This menacing little wolf spider Pardosa amentata, less than a centimetre long, lives in a crevice beside a wall in our garden. Wolf spiders chase down their prey, rather than spinning a web and can show an impressive turn of speed. Earlier in the year they were engaged in their elaborate courtship ritual, where the smaller male faces the female and signals to her with a pair of palps which he used like semaphore flags. If she gets the message they'll mate, if not she may well eat him. It's a very delicate process, performed by the male with great caution, and can go on for hours but, if all goes well ...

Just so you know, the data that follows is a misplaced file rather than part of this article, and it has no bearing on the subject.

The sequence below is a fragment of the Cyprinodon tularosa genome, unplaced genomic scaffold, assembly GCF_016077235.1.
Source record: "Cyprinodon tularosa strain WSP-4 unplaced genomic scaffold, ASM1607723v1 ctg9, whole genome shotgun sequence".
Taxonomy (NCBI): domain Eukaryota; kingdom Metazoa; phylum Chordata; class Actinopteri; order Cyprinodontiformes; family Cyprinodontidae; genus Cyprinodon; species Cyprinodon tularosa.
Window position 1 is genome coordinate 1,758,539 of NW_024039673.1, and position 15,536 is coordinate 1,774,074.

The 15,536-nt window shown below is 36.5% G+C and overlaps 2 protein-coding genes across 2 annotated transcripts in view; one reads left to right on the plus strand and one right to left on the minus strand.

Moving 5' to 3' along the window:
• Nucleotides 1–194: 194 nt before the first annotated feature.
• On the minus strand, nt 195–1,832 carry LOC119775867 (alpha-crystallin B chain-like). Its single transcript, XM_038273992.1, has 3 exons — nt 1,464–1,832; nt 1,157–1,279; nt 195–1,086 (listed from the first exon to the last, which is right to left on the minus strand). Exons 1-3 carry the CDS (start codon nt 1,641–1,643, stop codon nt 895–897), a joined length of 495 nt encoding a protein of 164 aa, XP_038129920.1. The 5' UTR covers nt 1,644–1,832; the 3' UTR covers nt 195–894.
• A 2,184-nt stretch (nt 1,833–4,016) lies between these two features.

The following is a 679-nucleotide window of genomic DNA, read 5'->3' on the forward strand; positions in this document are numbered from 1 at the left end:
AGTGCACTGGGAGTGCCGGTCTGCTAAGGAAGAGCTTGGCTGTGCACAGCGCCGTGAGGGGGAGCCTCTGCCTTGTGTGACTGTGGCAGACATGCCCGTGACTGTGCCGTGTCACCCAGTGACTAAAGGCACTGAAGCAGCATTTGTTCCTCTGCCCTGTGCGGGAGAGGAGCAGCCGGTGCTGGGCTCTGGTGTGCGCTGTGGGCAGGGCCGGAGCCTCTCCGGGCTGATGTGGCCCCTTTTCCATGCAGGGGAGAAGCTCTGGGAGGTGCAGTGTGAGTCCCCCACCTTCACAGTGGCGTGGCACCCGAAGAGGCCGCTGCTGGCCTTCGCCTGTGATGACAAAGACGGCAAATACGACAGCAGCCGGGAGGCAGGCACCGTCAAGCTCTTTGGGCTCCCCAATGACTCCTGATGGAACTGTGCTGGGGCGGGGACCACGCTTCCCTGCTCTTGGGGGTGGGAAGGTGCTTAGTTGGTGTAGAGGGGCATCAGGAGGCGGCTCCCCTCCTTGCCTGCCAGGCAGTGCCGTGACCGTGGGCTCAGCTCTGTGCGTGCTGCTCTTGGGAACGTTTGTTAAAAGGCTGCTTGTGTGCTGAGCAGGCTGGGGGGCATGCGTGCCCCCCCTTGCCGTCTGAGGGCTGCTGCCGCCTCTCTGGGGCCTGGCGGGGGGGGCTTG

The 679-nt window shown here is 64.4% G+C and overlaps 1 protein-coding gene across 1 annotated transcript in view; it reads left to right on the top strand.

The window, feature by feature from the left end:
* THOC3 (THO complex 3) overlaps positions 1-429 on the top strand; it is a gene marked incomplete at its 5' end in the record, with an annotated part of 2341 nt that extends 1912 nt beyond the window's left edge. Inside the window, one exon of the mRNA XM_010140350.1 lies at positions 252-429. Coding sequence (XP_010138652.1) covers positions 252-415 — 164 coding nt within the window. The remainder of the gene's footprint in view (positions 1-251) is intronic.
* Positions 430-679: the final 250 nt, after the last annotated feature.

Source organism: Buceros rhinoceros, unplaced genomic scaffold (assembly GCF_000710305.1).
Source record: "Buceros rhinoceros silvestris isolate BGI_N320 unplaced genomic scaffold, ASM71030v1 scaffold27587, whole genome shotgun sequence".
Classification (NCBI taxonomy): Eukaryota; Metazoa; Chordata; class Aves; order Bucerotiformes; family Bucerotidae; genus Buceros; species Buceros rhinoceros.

... the female produces eggs which are carried around in a silken cocoon attached to the underside of her abdomen.
Then she takes every opportunity to bask in the sun, to speed up the development of the embryos in her eggs. When they hatch, she'll carry all the minute spiderlings around, clinging to her abdomen, until they're large enough to fend for themselves.
Welcome to my natural history blog from the North East of England.
Copyright Notice: Copyright of all photographs on this blog resides with Phil Gates. Students and teachers are welcome to use any of these photographs for non-commercial educational purposes , provided that their source is acknowledged by quoting the URL of this blog. The size and resolution of most pictures should be fine for PPT presentations.